Arts and Entertainment

Film Leonardo DiCaprio hunts Tom Hardy

Arts and Entertainment
And now for something completely different: the ‘Sin City’ episode of ‘Casualty’
TV
Have you tried new the Independent Digital Edition apps?
Arts and Entertainment

ebooksNow available in paperback
Arts and Entertainment

ebooks
Latest stories from i100
Have you tried new the Independent Digital Edition apps?
SPONSORED FEATURES

ES Rentals

    Independent Dating
    and  

    By clicking 'Search' you
    are agreeing to our
    Terms of Use.

    Turkey-Kurdish conflict: Obama's deal with Ankara is a betrayal of Syrian Kurds and may not even weaken Isis

    US betrayal of old ally brings limited reward

    Since the accord, the Turks have only waged war on Kurds while no US bomber has used Incirlik airbase, says Patrick Cockburn
    VIPs gather for opening of second Suez Canal - but doubts linger over security

    'A gift from Egypt to the rest of the world'

    VIPs gather for opening of second Suez Canal - but is it really needed?
    Jeremy Corbyn dresses abysmally. That's a great thing because it's genuine

    Jeremy Corbyn dresses abysmally. That's a great thing because it's genuine

    Fashion editor, Alexander Fury, applauds a man who clearly has more important things on his mind
    The male menopause and intimations of mortality

    Aches, pains and an inkling of mortality

    So the male menopause is real, they say, but what would the Victorians, 'old' at 30, think of that, asks DJ Taylor
    Man Booker Prize 2015: Anna Smaill - How can I possibly be on the list with these writers I have idolised?

    'How can I possibly be on the list with these writers I have idolised?'

    Man Booker Prize nominee Anna Smaill on the rise of Kiwi lit
    Bettany Hughes interview: The historian on how Socrates would have solved Greece's problems

    Bettany Hughes interview

    The historian on how Socrates would have solved Greece's problems
    Art of the state: Pyongyang propaganda posters to be exhibited in China

    Art of the state

    Pyongyang propaganda posters to be exhibited in China
    Mildreds and Vanilla Black have given vegetarian food a makeover in new cookbooks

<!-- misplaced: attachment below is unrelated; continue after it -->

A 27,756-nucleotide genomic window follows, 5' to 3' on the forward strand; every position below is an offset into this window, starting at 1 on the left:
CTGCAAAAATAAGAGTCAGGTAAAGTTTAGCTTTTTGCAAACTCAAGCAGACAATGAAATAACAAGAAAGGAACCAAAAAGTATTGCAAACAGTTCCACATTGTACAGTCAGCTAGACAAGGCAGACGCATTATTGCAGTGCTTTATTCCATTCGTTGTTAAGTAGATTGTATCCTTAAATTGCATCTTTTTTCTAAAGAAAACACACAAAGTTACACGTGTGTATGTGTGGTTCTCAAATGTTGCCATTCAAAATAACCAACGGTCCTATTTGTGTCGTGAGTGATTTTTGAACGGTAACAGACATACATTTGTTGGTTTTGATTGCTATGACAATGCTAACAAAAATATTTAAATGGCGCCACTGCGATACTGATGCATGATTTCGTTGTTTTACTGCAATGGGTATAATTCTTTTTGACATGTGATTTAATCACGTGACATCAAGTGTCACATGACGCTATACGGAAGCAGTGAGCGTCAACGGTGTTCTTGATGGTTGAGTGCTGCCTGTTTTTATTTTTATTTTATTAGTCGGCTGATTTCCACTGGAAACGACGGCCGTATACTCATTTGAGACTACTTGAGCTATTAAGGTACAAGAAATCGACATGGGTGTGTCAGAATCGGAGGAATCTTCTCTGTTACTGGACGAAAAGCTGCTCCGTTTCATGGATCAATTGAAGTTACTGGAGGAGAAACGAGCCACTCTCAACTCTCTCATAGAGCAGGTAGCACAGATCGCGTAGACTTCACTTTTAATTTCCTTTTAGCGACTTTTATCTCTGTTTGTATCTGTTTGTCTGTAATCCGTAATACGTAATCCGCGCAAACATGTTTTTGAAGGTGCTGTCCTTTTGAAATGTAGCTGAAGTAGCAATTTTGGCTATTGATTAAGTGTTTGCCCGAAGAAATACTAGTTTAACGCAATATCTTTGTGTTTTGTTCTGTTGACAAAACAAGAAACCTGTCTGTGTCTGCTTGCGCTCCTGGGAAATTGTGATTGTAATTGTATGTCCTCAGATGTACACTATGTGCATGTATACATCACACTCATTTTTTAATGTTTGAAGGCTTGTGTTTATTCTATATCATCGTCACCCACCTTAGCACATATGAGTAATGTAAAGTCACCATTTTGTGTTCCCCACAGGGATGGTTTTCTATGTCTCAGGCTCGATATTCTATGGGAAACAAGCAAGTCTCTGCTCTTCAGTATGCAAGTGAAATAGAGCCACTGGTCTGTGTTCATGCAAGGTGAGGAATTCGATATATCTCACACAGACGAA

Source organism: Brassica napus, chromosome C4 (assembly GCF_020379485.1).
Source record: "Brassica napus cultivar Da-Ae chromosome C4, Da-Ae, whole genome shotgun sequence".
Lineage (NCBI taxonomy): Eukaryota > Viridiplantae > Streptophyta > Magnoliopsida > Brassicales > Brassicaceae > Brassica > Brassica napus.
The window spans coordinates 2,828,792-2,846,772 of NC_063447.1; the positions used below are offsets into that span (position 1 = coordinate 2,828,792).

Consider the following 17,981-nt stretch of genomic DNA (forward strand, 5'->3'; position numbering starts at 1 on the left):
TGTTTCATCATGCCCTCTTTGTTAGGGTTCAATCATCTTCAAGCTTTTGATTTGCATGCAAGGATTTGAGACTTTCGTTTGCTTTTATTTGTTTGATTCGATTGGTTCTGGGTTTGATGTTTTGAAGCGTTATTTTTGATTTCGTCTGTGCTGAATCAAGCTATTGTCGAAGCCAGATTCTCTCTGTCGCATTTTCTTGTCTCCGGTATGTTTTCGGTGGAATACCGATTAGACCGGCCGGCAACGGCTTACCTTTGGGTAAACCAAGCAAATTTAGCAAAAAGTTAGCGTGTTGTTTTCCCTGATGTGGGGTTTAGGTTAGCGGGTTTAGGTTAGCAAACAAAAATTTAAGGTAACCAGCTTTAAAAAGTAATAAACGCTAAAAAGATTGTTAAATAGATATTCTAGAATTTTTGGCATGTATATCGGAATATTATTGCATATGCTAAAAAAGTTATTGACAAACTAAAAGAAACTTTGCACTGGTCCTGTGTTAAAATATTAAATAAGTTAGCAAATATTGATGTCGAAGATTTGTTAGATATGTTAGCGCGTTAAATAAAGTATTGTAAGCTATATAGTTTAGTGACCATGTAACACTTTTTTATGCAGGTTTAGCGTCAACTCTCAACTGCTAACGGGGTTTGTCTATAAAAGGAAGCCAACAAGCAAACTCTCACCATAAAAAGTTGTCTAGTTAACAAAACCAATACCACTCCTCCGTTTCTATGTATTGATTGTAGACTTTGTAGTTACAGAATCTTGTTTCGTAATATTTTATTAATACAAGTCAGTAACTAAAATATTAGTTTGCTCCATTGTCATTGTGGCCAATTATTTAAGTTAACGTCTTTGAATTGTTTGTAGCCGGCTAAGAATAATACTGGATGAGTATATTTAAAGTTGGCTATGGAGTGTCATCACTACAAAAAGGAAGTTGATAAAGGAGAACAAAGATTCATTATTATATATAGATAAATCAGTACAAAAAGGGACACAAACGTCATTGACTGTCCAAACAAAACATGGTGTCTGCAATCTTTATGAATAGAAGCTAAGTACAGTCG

Vegetarian food gets a makeover

    Long-time vegetarian Holly Williams tries to recreate some of the inventive recipes in Mildreds and Vanilla Black's new cookbooks
    The haunting of Shirley Jackson: Was the gothic author's life really as bleak as her fiction?

    The haunting of Shirley Jackson

    Was the gothic author's life really as bleak as her fiction?
    Bill Granger recipes: Heading off on holiday? Try out our chef's seaside-inspired dishes...

    Bill Granger's seaside-inspired recipes

    These dishes are so easy to make, our chef is almost embarrassed to call them recipes
    Ashes 2015: Tourists are limp, leaderless and distinctly UnAustralian

    Tourists are limp, leaderless and distinctly UnAustralian

    A woefully out-of-form Michael Clarke embodies his team's fragile Ashes campaign, says Michael Calvin
    Blairites be warned, this could be the moment Labour turns into Syriza

    Andrew Grice: Inside Westminster

    Blairites be warned, this could be the moment Labour turns into Syriza
    HMS Victory: The mystery of Britain's worst naval disaster is finally solved - 271 years later

    The mystery of Britain's worst naval disaster is finally solved - 271 years later

    Exclusive: David Keys reveals the research that finally explains why HMS Victory went down with the loss of 1,100 lives
    Survivors of the Nagasaki atomic bomb attack: Japan must not abandon its post-war pacifism

    'I saw people so injured you couldn't tell if they were dead or alive'

    Nagasaki survivors on why Japan must not abandon its post-war pacifism
    Jon Stewart: The voice of Democrats who felt Obama had failed to deliver on his 'Yes We Can' slogan, and the voter he tried hardest to keep onside

    The voter Obama tried hardest to keep onside

    Outgoing The Daily Show host, Jon Stewart, became the voice of Democrats who felt the President had failed to deliver on his ‘Yes We Can’ slogan. Tim Walker charts the ups and downs of their 10-year relationship on screen